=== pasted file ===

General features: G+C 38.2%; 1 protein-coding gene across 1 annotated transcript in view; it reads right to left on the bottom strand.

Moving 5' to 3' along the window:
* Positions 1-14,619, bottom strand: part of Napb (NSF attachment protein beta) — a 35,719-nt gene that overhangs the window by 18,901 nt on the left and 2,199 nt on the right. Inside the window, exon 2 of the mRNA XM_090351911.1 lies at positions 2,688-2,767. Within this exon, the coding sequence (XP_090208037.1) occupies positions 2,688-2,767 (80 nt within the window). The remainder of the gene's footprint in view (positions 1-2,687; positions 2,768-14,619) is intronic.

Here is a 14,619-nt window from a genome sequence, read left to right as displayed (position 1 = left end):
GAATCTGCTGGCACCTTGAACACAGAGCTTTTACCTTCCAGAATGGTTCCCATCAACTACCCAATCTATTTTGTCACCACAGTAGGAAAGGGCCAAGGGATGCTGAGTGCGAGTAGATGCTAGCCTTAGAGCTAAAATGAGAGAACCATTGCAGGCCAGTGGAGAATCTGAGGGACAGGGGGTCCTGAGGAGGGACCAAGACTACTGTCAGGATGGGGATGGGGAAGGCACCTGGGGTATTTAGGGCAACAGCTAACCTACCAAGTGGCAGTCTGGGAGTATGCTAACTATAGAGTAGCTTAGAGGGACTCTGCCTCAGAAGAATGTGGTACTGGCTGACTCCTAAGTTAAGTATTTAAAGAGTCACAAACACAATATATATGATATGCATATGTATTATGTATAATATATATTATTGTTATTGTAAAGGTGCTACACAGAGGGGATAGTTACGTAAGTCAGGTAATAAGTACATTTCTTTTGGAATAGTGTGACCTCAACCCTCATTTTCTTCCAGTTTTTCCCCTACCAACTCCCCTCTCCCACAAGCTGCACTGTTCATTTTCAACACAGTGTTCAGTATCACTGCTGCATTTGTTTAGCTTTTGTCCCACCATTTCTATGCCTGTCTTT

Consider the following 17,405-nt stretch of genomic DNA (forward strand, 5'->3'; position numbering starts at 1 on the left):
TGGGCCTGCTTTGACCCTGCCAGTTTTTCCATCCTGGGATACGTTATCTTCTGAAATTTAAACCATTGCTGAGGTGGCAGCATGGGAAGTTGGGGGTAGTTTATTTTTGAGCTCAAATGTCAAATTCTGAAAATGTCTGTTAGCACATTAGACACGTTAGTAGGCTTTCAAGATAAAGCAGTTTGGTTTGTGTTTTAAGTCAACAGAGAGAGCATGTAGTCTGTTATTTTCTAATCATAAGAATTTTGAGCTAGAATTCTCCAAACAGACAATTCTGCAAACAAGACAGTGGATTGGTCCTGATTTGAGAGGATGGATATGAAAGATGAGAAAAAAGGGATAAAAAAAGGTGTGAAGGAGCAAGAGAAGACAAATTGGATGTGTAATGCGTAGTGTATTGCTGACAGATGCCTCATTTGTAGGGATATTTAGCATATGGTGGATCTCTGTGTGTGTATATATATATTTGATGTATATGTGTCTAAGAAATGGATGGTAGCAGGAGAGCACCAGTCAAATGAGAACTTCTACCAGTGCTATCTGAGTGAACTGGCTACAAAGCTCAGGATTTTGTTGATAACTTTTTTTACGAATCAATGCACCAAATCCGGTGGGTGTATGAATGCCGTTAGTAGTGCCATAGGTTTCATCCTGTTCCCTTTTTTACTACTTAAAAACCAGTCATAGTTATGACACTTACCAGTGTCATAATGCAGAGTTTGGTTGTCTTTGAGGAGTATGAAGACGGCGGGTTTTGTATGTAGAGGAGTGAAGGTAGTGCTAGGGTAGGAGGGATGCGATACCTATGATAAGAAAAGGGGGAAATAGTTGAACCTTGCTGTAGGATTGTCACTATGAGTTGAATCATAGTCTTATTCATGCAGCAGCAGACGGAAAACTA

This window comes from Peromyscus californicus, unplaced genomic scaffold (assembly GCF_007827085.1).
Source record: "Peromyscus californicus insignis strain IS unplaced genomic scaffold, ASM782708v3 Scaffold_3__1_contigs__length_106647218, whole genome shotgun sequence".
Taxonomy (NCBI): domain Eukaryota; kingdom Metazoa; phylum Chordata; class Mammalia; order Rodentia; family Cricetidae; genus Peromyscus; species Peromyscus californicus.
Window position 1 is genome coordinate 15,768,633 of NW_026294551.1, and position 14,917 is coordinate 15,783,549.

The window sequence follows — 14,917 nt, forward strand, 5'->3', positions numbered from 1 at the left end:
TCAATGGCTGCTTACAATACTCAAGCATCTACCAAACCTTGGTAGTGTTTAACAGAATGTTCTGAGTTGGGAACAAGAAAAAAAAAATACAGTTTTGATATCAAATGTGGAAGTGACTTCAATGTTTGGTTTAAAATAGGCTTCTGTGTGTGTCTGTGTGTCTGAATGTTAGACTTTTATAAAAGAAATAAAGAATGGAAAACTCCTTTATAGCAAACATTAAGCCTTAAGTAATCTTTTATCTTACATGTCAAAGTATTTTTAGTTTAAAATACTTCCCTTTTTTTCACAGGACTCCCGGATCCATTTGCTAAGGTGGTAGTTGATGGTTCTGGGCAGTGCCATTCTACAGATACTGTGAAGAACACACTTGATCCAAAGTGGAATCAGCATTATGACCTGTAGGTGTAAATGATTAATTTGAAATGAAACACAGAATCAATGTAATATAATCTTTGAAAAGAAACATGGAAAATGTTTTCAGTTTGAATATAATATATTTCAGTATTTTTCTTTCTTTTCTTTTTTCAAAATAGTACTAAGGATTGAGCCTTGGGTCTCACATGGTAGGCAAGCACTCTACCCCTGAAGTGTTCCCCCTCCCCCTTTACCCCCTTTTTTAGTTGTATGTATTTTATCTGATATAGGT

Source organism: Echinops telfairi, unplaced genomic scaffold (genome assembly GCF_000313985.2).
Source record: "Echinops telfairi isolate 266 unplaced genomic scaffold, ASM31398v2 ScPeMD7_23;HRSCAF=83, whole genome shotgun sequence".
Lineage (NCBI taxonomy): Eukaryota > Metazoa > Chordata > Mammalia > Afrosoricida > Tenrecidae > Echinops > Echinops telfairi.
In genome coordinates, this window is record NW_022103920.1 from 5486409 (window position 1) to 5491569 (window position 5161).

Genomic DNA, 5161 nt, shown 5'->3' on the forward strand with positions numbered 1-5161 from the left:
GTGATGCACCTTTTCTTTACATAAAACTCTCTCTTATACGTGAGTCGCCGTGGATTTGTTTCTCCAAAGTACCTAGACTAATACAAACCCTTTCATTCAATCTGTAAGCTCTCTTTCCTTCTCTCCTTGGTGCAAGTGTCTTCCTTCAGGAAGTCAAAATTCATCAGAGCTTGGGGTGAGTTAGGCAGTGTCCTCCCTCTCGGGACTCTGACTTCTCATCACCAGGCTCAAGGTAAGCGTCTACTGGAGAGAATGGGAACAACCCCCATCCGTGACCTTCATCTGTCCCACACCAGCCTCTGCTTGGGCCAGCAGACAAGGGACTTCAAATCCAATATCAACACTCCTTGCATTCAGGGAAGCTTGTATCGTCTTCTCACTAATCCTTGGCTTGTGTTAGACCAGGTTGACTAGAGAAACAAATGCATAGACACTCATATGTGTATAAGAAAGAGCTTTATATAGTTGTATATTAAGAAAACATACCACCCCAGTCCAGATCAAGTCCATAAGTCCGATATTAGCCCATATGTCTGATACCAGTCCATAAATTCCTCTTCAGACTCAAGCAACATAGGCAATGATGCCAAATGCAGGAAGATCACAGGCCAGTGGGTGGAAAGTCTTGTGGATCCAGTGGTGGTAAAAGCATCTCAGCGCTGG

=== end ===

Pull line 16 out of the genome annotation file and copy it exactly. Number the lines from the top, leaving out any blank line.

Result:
Lineage (NCBI taxonomy): Eukaryota > Metazoa > Chordata > Mammalia > Afrosoricida > Tenrecidae > Echinops > Echinops telfairi.